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So, away we went.  45 minutes of hiking.  We tag teamed the route.  Each of us having a full first burn and trying to learn the sequence.  Hard crack climbing more often than not has technical sequences just like hard sport routes.  You have to figure out the most efficient way to do things.  But here lies the PROBLEM.  On hard, steep cracks, by the time you got it figured out, you have little skin left over for the redpoint.   Because there were three of us, and because it traverses, and because it’s so steep, we decided to just leave the gear in place, instead of cleaning it each time, which would just be a mutha fukin bitch.  I didn’t expect to send it on my second try.  If I had known I was going to do it, I probably would have asked Kruk to clean it.  But since we hadn’t reached the anchor over the lip yet, it wasn’t cool to lower off the one little nut we had placed.  Still I was very – very happy to do this climb. And honestly, I don’t think it’s much different placing the gear, it’s one of those climbs that just has a couple of hard moves separated by jugs.  I loved the feeling of cutting my feet loose on finger locks.  When I reached the lip a sudden wave came over me, “SHIT, I still haven’t done the upper slab”.  I focused on relaxation, took five deep breaths and punched it with all I had over the last bulge to the chains.  So thankful. So grateful.  I LOVE that climb.  I then tried to do it a second time placing gear, but I had too many bloody knuckles for an honest attempt, I tried to tape up, but with that and 7 days on, I felt a bit tired.  In order to prevent further tearing, I tried to use a sequence that Jason had solved, but changing beta on the fly hardly ever works, (NOTE) and so I flew.  Jason and Jonathan both did really, really well on the climb, but again, skin was an issue and so they opted to save the send for another day.  Perhaps I’ll do it again, if Jason or Jonathan (or ayone else) want to go back, but otherwise, I’m stoked with my ascent, I have more routes to do, and places to see, I only have 5 days left after all.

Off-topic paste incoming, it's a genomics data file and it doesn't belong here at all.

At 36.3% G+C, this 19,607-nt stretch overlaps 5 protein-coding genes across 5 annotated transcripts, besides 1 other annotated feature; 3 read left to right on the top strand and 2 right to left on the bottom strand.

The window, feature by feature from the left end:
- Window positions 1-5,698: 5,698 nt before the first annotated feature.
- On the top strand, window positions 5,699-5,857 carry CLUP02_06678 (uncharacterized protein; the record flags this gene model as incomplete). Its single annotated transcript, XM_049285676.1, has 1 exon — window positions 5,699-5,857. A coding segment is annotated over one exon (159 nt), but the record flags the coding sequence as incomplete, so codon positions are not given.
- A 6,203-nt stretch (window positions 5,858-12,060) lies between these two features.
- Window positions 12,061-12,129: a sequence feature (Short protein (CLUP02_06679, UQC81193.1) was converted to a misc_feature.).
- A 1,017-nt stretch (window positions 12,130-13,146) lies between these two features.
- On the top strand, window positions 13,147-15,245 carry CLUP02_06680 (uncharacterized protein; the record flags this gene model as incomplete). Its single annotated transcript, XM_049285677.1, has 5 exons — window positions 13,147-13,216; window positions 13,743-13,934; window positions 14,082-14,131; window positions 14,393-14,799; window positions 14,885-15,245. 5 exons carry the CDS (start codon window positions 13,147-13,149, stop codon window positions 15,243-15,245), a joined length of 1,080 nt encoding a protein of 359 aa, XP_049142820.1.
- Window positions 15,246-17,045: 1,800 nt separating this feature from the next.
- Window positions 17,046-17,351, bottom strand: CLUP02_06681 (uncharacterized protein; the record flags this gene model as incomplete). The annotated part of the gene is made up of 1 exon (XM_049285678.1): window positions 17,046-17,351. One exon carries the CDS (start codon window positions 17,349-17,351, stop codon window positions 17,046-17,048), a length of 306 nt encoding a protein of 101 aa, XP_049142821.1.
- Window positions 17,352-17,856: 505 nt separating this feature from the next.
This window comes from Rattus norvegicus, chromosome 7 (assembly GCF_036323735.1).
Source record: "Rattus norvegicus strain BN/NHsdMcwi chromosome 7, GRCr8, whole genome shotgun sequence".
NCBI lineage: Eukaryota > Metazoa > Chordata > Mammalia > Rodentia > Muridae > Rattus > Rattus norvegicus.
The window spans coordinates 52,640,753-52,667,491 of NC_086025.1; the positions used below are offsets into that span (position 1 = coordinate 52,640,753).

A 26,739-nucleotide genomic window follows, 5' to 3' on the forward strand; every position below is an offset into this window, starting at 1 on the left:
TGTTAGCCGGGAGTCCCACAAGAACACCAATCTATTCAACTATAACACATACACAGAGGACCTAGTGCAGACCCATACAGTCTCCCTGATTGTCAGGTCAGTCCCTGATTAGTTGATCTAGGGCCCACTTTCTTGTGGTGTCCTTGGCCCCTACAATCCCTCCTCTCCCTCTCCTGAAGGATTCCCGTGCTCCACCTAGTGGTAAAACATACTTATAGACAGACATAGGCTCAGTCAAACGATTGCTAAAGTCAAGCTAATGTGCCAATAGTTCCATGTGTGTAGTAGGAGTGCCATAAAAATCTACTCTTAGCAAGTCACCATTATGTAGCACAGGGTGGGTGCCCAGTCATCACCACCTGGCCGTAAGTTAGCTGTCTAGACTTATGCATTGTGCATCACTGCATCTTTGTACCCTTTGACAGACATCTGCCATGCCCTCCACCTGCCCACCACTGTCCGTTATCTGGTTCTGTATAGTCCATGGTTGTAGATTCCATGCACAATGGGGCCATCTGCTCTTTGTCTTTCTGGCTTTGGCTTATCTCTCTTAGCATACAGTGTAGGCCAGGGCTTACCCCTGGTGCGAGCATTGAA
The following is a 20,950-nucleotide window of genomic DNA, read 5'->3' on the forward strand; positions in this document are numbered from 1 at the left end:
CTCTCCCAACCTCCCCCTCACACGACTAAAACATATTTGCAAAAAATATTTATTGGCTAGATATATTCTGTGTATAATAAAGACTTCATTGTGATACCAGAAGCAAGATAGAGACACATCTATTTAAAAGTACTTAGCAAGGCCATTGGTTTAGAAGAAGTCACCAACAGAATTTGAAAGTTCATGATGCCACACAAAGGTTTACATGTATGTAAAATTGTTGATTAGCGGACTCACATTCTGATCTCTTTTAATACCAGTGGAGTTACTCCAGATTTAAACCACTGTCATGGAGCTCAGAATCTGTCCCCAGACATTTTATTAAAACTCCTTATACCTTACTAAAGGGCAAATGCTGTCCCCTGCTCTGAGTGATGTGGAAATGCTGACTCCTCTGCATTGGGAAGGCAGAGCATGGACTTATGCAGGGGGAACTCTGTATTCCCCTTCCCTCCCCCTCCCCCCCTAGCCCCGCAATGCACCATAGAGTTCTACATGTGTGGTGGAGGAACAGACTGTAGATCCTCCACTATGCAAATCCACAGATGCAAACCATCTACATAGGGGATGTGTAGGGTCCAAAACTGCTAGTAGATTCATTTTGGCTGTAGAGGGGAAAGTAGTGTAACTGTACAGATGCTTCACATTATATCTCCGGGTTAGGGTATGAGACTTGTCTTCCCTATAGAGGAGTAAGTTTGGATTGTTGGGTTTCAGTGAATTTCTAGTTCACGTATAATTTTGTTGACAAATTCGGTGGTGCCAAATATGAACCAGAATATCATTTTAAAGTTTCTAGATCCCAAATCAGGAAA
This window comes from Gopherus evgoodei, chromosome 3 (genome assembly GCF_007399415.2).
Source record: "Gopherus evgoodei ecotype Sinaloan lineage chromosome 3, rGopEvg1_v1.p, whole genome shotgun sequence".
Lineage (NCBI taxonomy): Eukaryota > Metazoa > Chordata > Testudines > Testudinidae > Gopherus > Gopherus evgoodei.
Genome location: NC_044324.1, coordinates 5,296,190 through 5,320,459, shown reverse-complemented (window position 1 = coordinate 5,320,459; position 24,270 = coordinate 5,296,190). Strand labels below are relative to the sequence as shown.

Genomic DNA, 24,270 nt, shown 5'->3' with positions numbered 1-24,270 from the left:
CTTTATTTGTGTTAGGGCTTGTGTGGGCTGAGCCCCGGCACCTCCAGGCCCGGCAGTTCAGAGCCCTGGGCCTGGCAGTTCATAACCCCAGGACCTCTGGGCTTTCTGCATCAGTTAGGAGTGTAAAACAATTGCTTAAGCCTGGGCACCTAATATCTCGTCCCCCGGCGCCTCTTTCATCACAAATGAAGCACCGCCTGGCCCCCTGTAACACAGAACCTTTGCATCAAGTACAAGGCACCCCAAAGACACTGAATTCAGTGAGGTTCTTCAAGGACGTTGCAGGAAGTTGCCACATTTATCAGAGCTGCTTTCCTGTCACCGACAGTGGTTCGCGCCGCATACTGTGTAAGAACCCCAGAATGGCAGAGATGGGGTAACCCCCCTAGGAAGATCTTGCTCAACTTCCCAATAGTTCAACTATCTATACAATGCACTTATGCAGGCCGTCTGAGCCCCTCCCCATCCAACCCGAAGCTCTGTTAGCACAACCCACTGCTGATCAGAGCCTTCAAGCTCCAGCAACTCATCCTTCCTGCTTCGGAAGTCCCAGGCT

gobbie

  • elias

    wow you fuckin rock dude!!!! great post